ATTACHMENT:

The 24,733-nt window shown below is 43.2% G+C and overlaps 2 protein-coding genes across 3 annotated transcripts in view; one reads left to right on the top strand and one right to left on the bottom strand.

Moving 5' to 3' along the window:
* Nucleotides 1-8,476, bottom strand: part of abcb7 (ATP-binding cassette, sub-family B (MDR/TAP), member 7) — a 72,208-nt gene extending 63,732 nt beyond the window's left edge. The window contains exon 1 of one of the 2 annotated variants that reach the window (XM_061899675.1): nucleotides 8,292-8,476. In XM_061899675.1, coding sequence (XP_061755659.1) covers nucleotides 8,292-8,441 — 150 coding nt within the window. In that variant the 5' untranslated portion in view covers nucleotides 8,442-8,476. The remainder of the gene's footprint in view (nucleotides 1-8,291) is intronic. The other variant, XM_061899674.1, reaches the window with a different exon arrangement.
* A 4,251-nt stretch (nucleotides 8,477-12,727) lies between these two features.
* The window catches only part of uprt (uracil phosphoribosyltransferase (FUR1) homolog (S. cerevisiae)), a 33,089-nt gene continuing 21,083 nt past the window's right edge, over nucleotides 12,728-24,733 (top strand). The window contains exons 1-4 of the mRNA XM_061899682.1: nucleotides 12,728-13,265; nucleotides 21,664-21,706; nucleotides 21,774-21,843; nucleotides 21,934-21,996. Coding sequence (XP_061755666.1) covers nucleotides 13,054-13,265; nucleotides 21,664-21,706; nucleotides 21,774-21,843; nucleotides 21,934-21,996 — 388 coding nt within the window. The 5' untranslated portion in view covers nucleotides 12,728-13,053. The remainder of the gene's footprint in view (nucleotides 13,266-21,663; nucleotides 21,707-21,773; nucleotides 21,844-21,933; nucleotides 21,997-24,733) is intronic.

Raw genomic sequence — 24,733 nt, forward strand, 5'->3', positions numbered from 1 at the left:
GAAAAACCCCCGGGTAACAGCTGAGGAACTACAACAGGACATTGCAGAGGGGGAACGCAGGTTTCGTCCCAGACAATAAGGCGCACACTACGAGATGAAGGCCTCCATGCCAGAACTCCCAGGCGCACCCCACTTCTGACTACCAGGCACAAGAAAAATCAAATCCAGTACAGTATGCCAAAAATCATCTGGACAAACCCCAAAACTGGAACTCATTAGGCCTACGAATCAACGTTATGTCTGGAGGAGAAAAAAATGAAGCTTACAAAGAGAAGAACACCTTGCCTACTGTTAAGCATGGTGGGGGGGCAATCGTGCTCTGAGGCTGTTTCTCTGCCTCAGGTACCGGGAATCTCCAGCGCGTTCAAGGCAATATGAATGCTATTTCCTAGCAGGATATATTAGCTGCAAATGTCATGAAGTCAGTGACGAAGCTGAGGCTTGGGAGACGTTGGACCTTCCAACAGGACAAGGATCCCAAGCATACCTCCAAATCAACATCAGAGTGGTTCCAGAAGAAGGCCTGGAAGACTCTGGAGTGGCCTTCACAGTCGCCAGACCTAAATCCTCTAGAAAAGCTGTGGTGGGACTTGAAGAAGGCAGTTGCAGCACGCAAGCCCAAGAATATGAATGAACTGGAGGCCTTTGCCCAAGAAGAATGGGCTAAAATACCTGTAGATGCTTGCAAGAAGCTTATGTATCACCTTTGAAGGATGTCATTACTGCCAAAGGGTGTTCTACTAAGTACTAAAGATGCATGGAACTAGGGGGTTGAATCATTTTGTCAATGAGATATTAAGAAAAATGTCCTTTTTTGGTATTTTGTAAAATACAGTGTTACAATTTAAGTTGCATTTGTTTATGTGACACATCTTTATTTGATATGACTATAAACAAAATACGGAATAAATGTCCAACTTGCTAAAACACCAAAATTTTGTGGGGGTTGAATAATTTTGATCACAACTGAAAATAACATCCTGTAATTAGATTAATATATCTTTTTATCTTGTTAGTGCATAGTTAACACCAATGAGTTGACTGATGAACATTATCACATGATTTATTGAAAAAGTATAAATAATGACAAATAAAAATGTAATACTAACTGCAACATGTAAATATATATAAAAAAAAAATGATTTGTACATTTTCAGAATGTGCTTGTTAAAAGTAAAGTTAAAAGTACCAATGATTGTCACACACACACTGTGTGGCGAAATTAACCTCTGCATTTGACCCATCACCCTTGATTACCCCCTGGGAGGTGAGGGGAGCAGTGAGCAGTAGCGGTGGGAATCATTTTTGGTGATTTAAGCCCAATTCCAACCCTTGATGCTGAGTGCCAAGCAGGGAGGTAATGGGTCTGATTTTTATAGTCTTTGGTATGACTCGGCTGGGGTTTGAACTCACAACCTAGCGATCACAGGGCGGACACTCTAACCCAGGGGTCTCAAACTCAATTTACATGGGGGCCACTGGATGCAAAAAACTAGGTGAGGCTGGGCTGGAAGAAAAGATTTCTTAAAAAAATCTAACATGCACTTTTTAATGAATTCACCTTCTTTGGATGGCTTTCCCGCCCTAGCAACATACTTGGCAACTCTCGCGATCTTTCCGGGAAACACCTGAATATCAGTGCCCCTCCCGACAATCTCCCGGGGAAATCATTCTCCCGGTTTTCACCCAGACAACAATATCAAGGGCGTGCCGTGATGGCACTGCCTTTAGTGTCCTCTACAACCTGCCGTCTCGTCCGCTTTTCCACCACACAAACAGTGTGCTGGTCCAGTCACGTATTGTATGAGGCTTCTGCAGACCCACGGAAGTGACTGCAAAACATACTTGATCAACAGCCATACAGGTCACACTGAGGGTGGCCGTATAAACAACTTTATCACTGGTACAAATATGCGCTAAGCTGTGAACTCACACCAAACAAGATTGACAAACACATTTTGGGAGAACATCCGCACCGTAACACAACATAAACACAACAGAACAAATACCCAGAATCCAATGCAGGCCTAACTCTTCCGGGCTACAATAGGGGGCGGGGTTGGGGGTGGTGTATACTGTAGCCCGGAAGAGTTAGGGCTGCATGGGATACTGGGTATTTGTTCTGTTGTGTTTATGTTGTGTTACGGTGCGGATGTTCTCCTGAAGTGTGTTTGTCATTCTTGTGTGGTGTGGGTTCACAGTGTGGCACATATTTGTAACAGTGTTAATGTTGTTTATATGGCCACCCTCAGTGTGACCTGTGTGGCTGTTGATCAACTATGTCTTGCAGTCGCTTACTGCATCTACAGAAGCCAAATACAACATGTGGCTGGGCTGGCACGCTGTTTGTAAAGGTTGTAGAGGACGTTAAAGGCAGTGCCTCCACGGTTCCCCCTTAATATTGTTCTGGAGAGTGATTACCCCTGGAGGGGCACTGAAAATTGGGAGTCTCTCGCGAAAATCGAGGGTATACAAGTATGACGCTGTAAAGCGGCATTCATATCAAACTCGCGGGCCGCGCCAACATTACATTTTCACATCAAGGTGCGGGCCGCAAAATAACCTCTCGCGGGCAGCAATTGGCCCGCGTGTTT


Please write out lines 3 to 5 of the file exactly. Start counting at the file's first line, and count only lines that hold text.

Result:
* Nucleotides 1-8,476, bottom strand: part of abcb7 (ATP-binding cassette, sub-family B (MDR/TAP), member 7) — a 72,208-nt gene extending 63,732 nt beyond the window's left edge. The window contains exon 1 of one of the 2 annotated variants that reach the window (XM_061899675.1): nucleotides 8,292-8,476. In XM_061899675.1, coding sequence (XP_061755659.1) covers nucleotides 8,292-8,441 — 150 coding nt within the window. In that variant the 5' untranslated portion in view covers nucleotides 8,442-8,476. The remainder of the gene's footprint in view (nucleotides 1-8,291) is intronic. The other variant, XM_061899674.1, reaches the window with a different exon arrangement.
* A 4,251-nt stretch (nucleotides 8,477-12,727) lies between these two features.
* The window catches only part of uprt (uracil phosphoribosyltransferase (FUR1) homolog (S. cerevisiae)), a 33,089-nt gene continuing 21,083 nt past the window's right edge, over nucleotides 12,728-24,733 (top strand). The window contains exons 1-4 of the mRNA XM_061899682.1: nucleotides 12,728-13,265; nucleotides 21,664-21,706; nucleotides 21,774-21,843; nucleotides 21,934-21,996. Coding sequence (XP_061755666.1) covers nucleotides 13,054-13,265; nucleotides 21,664-21,706; nucleotides 21,774-21,843; nucleotides 21,934-21,996 — 388 coding nt within the window. The 5' untranslated portion in view covers nucleotides 12,728-13,053. The remainder of the gene's footprint in view (nucleotides 13,266-21,663; nucleotides 21,707-21,773; nucleotides 21,844-21,933; nucleotides 21,997-24,733) is intronic.